For most models of Skating skis you select your best length (and sometimes flex) according to a table of guidelines supplied by that model's manufacturer -- based on the ranges of the skier's body weight.  Usually there's some overlap in the weight ranges -- so more than one length and/or flex could be suitable -- then the single selection is based on the other factors given above.

How to test fit?

Unlike with Classic skis, there is no simple set of mechanical tests for Skating skis (like standing on them and trying to slide something underneath).  Ski Skating is too dynamic.  Skating skis are not designed to "close" to the ground surface under the full weight of the skier.

Only a tiny number of ski shops is set up with the special equipment to do their own ski flex measurements, and only serious racers are willing to pay for that level of service.  Even if you have some measurements for a ski, like "kg of weight required to close ski to 0.1 mm residual camber" and "mm of camber height under half-weight load", it takes expert knowledge and detailed manufacturers' guidelines and tables in order to interpret the data usefully.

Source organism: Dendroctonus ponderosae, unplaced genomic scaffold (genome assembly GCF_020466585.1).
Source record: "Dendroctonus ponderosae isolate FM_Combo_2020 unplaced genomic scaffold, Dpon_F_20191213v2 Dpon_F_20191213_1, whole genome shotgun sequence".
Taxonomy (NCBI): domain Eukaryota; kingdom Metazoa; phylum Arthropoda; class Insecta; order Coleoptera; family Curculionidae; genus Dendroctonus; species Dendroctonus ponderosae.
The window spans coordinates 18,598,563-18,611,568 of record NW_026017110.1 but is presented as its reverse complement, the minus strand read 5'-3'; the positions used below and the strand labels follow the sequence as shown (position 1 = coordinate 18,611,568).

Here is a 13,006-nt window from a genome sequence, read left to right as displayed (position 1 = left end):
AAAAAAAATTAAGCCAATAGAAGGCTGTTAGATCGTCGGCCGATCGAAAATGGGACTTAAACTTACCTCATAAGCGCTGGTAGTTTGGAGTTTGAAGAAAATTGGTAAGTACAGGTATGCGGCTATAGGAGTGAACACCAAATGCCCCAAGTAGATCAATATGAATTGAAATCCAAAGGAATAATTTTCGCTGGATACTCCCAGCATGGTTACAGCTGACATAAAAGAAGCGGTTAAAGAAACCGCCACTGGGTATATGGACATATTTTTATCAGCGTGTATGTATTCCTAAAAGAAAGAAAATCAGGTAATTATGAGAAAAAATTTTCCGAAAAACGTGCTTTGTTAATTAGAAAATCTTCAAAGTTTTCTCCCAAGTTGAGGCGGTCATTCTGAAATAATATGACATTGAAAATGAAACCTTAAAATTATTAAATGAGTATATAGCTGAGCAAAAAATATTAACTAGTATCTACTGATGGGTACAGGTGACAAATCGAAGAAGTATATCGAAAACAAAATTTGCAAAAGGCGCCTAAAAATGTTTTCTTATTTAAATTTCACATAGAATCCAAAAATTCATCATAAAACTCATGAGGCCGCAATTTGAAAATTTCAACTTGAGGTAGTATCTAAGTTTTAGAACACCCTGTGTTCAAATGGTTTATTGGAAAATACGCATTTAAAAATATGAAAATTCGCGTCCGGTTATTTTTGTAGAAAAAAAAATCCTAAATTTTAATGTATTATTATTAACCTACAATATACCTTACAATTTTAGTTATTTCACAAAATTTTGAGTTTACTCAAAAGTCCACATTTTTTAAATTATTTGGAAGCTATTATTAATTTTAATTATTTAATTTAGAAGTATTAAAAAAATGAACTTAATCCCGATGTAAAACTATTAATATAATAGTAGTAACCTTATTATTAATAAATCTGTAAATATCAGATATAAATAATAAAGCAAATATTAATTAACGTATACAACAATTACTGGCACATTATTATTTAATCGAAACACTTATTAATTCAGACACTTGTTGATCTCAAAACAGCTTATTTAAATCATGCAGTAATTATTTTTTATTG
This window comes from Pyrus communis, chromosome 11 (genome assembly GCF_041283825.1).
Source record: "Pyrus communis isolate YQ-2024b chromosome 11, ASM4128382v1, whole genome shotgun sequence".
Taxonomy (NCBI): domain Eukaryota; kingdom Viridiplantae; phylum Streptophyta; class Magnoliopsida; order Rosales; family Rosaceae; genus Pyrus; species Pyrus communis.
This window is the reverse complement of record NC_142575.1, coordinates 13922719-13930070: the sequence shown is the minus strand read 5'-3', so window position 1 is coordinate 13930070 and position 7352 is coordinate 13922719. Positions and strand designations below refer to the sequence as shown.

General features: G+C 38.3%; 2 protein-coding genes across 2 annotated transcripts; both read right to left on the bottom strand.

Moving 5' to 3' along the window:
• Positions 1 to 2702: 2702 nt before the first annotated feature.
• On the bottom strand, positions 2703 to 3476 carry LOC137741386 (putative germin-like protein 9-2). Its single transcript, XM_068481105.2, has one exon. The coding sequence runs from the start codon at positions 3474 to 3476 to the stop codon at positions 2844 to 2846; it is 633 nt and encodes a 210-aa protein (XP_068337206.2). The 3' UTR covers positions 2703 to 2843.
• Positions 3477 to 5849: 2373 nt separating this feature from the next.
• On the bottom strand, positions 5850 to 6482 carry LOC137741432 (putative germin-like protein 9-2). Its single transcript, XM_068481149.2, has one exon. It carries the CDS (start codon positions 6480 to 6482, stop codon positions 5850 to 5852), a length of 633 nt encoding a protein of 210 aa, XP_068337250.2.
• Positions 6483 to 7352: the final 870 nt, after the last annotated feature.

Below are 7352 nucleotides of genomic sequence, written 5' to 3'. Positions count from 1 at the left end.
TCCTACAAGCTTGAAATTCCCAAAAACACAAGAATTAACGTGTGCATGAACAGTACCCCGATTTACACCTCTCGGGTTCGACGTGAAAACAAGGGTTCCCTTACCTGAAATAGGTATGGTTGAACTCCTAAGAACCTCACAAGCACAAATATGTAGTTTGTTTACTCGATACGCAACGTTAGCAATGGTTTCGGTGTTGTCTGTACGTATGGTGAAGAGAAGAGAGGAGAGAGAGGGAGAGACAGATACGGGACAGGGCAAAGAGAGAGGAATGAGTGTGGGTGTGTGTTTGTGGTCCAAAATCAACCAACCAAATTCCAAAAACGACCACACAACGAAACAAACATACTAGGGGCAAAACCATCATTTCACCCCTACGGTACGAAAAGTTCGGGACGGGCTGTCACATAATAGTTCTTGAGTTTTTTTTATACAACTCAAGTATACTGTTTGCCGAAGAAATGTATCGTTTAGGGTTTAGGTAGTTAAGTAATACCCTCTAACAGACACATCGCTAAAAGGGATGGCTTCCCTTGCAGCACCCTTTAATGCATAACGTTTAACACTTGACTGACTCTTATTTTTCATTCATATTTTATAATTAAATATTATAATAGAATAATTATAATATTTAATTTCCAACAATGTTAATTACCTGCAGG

Local shop versus Phone-order versus Web

There are three good criteria for choosing where to buy skis:

  • a local shop that gives you good advice and help in other ways is worthy of your purchase.
  • the more skis a store has available, the better chance they'll have a pair that's a good fit for you and your skiing.  Best bet is early in the season -- or even before the snow falls.
  • you also need a person knowledgeable enough to understand the manufacturer's guidelines -- and interpret them to fit your special needs -- and trustworthy to sell you their best fit for you, rather than unloading whatever is laying around (again, best bet is early in the season).

There's no reason why the best shop for your Skating skis could not be in some other state or province (or other country?).  But it's hard for me to imagine purchasing a pair of skis through a pure automated Web interface.  I'd want to talk to an intelligent human about the pros and cons of the specific model + length + flex of each ski pair which they currently have available -- including perhaps some of last year's leftovers that are not on their website.


A rough guideline is that a pole for Skating should come up to your chin.  Racers might use a longer pole -- even up to their nose -- especially for flat terrain.

There are also manufacturers' guidelines for pole length based on a ratio to your height -- which seem to work reasonably well.

Skating poles are normally significantly longer than poles for Classic.  Serious skiers who do both styles of skiing, own two sets of poles.  But if you really need to use only one pair of poles for both, it's better to select the length shorter for Classic.  

Sometimes serious racers deliberately use shorter poles in training, to improve their skating technique.

see also